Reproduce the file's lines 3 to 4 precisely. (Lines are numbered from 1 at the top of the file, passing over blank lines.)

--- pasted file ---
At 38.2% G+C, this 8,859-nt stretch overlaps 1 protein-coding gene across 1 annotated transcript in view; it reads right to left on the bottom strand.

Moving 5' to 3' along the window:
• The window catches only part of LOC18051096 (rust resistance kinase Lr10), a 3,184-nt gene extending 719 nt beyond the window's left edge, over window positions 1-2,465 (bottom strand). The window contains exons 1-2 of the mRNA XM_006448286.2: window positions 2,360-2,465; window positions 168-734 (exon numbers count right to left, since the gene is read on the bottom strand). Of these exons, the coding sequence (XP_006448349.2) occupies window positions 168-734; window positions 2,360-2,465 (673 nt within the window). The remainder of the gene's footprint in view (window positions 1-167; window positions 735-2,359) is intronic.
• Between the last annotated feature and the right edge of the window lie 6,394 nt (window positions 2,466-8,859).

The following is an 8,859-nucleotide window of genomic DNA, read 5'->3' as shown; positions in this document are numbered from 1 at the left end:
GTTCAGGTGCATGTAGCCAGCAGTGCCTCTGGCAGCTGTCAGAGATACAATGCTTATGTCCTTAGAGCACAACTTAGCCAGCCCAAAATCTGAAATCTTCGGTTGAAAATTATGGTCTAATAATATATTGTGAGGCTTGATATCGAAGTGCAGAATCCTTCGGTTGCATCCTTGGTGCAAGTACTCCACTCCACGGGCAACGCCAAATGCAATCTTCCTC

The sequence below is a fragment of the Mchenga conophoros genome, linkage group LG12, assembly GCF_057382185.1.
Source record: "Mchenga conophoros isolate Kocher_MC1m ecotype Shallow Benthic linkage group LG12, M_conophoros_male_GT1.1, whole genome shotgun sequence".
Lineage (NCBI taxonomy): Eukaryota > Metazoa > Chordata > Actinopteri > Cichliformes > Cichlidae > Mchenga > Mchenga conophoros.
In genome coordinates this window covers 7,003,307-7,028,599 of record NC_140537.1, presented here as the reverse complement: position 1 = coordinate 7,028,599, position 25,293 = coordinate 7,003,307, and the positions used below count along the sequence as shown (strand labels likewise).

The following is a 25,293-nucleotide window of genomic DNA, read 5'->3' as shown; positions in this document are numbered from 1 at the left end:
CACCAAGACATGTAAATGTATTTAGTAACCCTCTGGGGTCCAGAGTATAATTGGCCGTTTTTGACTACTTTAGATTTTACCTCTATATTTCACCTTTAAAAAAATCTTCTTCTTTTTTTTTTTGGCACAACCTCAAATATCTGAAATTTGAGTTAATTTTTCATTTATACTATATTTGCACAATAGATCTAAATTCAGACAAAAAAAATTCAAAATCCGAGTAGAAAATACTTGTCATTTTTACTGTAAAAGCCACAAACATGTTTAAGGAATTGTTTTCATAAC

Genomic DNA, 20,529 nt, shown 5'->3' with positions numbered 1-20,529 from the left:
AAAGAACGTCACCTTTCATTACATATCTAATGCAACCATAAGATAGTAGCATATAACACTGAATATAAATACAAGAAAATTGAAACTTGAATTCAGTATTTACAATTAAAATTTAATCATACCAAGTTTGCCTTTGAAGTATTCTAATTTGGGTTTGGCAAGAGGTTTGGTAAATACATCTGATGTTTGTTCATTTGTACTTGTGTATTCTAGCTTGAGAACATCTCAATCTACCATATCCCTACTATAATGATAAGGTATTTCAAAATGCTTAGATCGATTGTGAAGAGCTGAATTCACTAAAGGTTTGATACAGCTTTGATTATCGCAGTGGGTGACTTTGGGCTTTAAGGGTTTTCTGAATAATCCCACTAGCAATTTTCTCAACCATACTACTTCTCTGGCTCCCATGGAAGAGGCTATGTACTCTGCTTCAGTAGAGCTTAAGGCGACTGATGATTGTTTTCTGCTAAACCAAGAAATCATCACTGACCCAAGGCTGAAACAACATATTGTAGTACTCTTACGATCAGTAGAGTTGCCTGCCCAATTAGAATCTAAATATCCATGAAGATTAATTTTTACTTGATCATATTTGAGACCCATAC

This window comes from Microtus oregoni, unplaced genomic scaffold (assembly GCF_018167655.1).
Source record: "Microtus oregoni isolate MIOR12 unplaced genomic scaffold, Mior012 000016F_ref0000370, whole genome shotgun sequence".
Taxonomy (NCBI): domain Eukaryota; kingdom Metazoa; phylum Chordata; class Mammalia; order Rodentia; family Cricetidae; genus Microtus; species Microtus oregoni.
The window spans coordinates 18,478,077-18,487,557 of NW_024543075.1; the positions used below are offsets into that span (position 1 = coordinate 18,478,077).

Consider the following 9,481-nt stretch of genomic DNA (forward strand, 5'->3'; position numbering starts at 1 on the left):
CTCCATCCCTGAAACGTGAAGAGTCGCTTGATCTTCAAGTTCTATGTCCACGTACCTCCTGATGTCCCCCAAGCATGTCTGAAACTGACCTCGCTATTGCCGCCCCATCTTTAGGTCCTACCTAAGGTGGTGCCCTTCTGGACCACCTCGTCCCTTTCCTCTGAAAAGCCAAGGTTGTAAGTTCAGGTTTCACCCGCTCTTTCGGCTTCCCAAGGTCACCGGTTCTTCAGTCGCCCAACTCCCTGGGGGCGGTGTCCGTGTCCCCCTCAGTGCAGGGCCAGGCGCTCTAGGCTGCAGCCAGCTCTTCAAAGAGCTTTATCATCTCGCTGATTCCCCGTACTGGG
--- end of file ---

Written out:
• The window catches only part of LOC18051096 (rust resistance kinase Lr10), a 3,184-nt gene extending 719 nt beyond the window's left edge, over window positions 1-2,465 (bottom strand). The window contains exons 1-2 of the mRNA XM_006448286.2: window positions 2,360-2,465; window positions 168-734 (exon numbers count right to left, since the gene is read on the bottom strand). Of these exons, the coding sequence (XP_006448349.2) occupies window positions 168-734; window positions 2,360-2,465 (673 nt within the window). The remainder of the gene's footprint in view (window positions 1-167; window positions 735-2,359) is intronic.
• Between the last annotated feature and the right edge of the window lie 6,394 nt (window positions 2,466-8,859).